top of page

The Leader Is an Achiever: A DiSC Analysis

Pictured: Colonel-General V. I. Chuikov speaking to a group of soldiers, 1948. From the publication titled “Glorified Warriors of the Red Army—Candidates of the People to the Supreme Council of the USSR.”

A popular behavior assessment tool, the DiSC assessment, is based on Dr. William Marston’s theories as well as his publication titled Emotions of Normal People. DiSC assessments are used in organizations with team members to improve communication and cohesion and reduce conflict. Understanding one’s personal DiSC profile is helpful in leadership effectiveness. The letters of DiSC represent the following traits: (D)ominance, (i)nfluence, (S)teadiness and (C)onscientiousness.

When participants take the assessment, there are times when their results are a combination of traits. After reviewing various resources focusing on Marshal Chuikov, including his memoirs, speeches, and reflections of those who knew him, it is my assessment that he fits the Di combination profile, which is known as the “Achiever.” Achievers think quickly and are great communicators, and debate and competition are enjoyable activities for them. Many of them become notable leaders due to their "force of nature" personalities. Both empathetic and resolute, they adapt swiftly to different scenarios and act effectively. Moreover, Achievers inspire their teams to accomplish more than previously thought possible, which certainly fits the situation of the 62nd Army Commander and his soldiers in Stalingrad.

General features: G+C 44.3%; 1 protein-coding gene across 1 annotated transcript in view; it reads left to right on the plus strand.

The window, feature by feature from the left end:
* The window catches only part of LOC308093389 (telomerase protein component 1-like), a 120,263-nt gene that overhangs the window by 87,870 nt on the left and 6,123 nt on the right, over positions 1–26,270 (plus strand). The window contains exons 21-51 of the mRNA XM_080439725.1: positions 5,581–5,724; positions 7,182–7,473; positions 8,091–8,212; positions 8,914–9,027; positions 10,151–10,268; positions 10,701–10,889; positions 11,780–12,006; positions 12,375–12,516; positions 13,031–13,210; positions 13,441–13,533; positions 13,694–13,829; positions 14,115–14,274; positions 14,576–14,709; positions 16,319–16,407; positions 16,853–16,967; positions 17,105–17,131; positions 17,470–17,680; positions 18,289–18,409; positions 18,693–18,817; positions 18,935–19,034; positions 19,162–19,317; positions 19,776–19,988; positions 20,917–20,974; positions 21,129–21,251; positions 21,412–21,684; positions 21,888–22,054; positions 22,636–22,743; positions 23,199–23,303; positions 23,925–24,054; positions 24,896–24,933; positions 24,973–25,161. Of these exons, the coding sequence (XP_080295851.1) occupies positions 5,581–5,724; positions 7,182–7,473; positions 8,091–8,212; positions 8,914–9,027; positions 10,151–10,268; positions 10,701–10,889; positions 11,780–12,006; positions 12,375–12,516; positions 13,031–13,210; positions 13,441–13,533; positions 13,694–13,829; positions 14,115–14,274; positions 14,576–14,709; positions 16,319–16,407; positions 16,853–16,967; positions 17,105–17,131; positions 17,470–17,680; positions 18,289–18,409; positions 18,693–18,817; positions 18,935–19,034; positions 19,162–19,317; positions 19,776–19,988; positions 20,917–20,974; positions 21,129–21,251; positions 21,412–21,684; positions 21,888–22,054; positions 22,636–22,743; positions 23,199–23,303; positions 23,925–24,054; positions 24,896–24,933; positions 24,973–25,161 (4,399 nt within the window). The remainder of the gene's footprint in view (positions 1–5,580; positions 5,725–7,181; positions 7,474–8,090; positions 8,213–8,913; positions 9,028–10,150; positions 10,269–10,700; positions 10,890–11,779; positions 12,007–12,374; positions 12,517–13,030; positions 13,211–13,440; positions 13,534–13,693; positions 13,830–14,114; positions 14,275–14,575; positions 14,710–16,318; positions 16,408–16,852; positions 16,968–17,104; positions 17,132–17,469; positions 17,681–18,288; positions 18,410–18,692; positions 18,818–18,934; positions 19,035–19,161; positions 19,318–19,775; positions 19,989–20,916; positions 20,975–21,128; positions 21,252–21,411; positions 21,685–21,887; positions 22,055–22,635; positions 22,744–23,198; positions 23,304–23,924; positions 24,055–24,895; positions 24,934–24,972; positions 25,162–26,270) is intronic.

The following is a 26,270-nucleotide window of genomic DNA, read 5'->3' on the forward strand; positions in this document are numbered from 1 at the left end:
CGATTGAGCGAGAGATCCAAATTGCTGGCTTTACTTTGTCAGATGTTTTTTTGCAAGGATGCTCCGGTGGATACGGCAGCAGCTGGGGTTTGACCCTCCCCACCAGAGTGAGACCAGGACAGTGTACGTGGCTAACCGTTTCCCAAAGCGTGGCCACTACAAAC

When Lieutenant-General Chuikov was appointed to command the 62nd Army, he encountered demoralized troops who were under-supplied and psychologically overwhelmed, with questionable combat effectiveness due to prior ineffective leadership. In his book titled Stalingrad: How the Red Army Triumphed, Michael Jones shares an anecdote about Achiever Vasily Ivanonvich’s immediate effect on his troops. He went about the task of raising his soldiers’ morale quickly—and set the tone for his leadership very early on:

“Feodor Shatravko remembers meeting the newly appointed Commander of the 62nd Army, Vasily Chuikov, at this time. He was part of the so-called ‘northern group’ based around the Stalingrad suburb of Spartanovka, and he accompanied his own commander to Chuikov’s HQ on the Mamaev Kurgan. ‘Chuikov asked us how things were,’ he related. ‘Well, we were honest with him—the mood of the men was terrible because of the drastic shortages in equipment and ammunition. The atmosphere was really ugly.’ […]

For the defending 62nd Army the shortage of supplies was a fearful handicap. A different spirit of leadership was needed to counter it, and to maintain the will to resist. Shatravko recalled personal assurance on the slopes of the Mamaev Kurgan. ‘He spoke to us frankly, in man-to-man fashion. He told us that the present supply situation was completely unacceptable and promised us he would do everything in his power to improve it. We believed him and we felt for the first time that we had a commander who really cared about his soldiers.’”


bottom of page